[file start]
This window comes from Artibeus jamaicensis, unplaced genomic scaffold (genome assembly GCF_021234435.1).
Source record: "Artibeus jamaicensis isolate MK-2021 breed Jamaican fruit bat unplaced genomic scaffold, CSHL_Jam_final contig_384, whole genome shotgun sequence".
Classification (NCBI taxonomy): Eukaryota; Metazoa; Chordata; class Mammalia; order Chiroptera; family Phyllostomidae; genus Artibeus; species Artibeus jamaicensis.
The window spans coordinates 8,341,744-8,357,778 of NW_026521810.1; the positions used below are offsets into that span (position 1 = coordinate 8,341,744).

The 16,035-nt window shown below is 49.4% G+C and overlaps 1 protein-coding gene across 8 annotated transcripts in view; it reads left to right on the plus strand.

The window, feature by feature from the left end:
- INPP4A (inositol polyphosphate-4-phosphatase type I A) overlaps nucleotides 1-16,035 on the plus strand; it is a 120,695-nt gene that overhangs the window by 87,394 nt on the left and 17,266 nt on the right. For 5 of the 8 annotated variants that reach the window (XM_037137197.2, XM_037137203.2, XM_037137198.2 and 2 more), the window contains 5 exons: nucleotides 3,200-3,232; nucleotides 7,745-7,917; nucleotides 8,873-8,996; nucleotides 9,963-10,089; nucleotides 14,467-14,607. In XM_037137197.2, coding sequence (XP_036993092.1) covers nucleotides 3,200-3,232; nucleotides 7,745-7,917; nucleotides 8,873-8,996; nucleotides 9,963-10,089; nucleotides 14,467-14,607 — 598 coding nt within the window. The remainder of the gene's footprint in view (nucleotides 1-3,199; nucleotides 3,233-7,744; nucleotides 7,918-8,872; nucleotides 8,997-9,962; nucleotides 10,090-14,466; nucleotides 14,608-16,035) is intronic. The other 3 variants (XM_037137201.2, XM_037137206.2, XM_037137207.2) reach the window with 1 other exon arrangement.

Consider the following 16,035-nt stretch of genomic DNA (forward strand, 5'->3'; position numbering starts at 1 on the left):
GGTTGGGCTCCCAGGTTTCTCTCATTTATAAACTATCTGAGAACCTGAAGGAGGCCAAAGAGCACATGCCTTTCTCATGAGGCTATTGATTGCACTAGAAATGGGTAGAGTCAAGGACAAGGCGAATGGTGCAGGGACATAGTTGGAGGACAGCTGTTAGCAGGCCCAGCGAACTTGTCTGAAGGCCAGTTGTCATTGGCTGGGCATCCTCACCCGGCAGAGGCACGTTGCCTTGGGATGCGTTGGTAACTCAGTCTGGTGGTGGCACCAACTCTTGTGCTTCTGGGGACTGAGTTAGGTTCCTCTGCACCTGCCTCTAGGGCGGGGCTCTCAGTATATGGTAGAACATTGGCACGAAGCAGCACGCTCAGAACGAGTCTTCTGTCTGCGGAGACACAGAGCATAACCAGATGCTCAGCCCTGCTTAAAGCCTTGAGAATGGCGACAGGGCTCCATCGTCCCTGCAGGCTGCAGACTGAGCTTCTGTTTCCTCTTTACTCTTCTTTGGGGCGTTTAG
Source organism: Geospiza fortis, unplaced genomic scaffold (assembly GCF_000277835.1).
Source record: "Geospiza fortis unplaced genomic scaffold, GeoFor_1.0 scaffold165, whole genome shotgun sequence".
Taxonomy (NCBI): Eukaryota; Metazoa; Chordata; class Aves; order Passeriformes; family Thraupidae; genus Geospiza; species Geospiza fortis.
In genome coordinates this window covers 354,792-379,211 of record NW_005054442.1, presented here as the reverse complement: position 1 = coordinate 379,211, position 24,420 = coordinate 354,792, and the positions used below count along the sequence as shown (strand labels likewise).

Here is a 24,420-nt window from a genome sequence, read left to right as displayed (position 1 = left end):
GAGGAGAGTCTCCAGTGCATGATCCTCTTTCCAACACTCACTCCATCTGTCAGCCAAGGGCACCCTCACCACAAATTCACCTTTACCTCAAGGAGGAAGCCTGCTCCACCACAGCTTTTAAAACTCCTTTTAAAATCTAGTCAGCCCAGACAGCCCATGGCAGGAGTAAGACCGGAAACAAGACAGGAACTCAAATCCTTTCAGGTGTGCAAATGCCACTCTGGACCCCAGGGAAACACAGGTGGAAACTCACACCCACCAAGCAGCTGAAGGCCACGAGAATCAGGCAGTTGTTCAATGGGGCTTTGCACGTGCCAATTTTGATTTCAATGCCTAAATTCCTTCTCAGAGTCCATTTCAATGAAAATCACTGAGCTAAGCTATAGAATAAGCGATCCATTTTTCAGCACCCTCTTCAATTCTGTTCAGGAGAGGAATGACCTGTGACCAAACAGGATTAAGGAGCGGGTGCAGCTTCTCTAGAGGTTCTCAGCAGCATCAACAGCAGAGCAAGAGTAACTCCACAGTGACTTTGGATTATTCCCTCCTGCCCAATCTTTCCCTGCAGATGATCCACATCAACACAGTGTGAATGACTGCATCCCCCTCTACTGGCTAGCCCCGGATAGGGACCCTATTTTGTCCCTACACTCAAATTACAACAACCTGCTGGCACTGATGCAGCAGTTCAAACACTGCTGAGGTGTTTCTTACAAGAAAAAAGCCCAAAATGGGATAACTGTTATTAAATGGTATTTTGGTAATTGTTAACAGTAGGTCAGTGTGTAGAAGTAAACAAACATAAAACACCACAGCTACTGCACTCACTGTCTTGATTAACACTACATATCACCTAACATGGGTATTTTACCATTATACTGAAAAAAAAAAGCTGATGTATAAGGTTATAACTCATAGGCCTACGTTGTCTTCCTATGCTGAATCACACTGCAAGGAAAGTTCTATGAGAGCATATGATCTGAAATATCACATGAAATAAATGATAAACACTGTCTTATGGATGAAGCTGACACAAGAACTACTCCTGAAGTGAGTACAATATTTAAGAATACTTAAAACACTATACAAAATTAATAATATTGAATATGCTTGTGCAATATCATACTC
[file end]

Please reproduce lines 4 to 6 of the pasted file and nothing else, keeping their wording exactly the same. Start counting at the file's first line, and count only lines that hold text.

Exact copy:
The window spans coordinates 8,341,744-8,357,778 of NW_026521810.1; the positions used below are offsets into that span (position 1 = coordinate 8,341,744).

The 16,035-nt window shown below is 49.4% G+C and overlaps 1 protein-coding gene across 8 annotated transcripts in view; it reads left to right on the plus strand.

The window, feature by feature from the left end: